the other side of the street...







i wasn't going fast enough for henry, so he told me to take his hand and he could help me...


a bridge lit up...


water level high...








after the sunset...


and now the beets need my attention and i have a game of go fish to play.

Monday, October 6, 2014

Inventory

it's a forever game of catch up with this blog.  i'll do it in list form.

things we've lost

our washer/dryer combo
one mitten
our patience, occasionally

things we've made

indian food
soap
toothpaste
granola
yogurt
birthday cakes

things we've planted or transplanted

kale
rainbow chard
collard greens
cilantro
green onions
raspberry plants
lovage
oregano

things we've purchased

a new washing machine
a new pair of gloves-- junior sized
children's birthday presents
books (see things we're reading)
art class for w.
an aloe plant

things we're doing now that it's fall

harvesting our greens (see things we've planted)
picking apples
lighting candles at dinner and sometimes at breakfast too
continuing to sleep with the windows cracked open
wearing mittens on cold morning rides to school

things we're reading

100 years of solitude -- regan
the miracle of mindfulness -- regan
the immune system recovery plan -- regan
the hormone cure -- regan
taproot, issue 11: mend -- regan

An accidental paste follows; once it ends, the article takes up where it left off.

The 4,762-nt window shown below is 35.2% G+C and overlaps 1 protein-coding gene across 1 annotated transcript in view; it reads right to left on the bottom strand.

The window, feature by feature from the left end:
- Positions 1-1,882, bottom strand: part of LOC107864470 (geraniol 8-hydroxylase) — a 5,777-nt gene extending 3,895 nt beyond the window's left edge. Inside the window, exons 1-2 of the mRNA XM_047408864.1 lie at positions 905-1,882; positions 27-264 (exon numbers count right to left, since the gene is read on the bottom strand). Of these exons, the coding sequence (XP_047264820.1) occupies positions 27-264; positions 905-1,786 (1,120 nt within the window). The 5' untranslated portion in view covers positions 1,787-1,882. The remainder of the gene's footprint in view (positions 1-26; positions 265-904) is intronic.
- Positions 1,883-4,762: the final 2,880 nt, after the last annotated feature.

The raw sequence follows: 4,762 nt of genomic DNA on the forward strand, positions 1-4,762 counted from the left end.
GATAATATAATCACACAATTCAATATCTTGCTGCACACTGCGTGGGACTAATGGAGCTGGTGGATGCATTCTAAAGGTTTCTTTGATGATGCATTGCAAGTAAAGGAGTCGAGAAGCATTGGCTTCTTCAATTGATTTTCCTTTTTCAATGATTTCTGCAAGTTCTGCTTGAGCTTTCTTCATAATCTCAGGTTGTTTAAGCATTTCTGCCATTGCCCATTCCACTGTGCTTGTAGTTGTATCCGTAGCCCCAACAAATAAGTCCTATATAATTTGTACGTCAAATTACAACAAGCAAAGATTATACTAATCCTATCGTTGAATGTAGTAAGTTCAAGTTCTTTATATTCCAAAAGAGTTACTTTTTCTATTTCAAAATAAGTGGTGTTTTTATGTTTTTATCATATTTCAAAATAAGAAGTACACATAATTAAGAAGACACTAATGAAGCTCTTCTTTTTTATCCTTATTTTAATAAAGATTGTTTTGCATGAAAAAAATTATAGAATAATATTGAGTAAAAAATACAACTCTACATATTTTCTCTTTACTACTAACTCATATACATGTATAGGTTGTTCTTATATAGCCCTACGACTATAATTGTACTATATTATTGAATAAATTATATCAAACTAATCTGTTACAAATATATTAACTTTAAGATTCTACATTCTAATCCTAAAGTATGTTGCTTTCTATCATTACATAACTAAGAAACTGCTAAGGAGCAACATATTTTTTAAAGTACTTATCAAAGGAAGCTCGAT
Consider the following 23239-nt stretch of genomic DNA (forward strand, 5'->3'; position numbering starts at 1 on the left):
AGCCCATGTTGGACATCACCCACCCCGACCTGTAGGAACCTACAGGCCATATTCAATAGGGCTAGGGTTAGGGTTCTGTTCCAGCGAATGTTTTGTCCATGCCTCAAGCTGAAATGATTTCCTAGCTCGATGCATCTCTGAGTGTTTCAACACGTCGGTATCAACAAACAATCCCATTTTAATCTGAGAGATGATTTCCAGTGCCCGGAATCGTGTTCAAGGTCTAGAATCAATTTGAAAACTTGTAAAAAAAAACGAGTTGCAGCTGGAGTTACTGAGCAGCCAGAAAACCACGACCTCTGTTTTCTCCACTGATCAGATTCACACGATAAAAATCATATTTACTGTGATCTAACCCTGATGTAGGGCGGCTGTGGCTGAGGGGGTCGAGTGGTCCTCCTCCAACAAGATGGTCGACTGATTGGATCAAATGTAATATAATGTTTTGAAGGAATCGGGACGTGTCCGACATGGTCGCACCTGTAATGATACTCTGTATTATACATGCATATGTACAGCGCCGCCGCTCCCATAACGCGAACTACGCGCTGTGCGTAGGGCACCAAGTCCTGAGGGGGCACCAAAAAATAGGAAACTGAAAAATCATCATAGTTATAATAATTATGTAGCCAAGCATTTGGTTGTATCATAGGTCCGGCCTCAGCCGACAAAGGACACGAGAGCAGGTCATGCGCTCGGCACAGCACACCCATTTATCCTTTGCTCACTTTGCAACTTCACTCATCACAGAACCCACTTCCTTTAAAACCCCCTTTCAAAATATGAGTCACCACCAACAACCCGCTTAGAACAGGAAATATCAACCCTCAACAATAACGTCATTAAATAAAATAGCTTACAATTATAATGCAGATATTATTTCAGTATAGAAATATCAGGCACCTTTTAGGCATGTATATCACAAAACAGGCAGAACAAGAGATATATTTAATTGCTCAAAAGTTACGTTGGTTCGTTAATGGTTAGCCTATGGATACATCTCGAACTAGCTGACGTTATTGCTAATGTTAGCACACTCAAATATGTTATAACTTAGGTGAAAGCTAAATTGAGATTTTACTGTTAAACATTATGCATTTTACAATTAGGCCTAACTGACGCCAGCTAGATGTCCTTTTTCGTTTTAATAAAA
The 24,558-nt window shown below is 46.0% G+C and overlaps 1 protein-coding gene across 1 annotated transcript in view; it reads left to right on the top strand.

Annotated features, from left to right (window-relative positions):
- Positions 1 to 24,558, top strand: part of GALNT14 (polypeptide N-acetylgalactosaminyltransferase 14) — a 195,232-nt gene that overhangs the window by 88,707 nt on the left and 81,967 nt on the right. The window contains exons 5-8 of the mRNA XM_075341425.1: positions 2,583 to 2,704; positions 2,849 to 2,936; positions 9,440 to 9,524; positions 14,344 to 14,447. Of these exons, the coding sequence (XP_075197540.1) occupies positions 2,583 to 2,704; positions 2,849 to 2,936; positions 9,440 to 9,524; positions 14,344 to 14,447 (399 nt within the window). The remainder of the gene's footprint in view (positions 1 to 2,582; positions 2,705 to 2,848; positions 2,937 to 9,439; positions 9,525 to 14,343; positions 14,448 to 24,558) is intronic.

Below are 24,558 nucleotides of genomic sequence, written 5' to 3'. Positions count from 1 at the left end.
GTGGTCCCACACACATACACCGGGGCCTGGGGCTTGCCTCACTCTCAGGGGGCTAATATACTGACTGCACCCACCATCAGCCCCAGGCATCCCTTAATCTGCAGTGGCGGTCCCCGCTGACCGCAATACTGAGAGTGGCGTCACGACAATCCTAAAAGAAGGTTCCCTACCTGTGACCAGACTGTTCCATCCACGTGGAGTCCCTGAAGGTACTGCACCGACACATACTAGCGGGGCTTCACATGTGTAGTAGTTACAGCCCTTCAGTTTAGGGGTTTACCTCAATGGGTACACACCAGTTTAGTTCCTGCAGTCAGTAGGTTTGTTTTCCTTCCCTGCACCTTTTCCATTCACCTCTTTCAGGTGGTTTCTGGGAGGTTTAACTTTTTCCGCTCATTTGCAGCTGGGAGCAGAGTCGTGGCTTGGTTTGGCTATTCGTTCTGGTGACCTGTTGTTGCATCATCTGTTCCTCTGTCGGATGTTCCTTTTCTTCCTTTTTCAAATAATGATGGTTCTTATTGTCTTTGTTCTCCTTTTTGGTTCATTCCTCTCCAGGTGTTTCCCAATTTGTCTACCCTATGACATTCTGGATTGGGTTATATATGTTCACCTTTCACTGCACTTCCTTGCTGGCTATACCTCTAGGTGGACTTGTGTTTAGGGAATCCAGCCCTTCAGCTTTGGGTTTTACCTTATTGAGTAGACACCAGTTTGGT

white fang -- greg
wild trek -- william
any thomas the tank engine book he can get his hands on -- henry

places we'll go

germany in october -- greg
norway in october
spain in december

things we're pretending

that it's our birthdays even when it's not -- henry takes the cake for this idea
that we see ghosts -- henry
that we see monsters -- henry

things we're repairing

greg's old bike
me

things we're collecting

horse-chestnuts -- henry
pokémon (etc.) cards -- william
foreign currency -- william

birds we're watching out the window

magpies



Monday, August 25, 2014

monday

henry seems to have come through his tonsil surgery just fine (with a follow up appointment next week to get the medical opinion on that).  he seems to be sleeping more soundly, (certainly more quietly).  on three occasions he did not wake up upon wetting the bed, though i have no control to compare to, for he was in diapers pre-surgery.  but on two accidentless occasions he has gotten up from his bed and come into our bed, as he did every night pre-surgery, his entire life that he's known how to get from point A to point B in the middle of the night.  this is on the two nights he was not already in our bed as we were instructed to have him in there, in case his mouth started bleeding in the middle of the night.  so... the verdict is out on his quality of sleep, but it's certainly no worse since before the surgery.  and now that he's out of the danger zone, so to speak, he's back to school.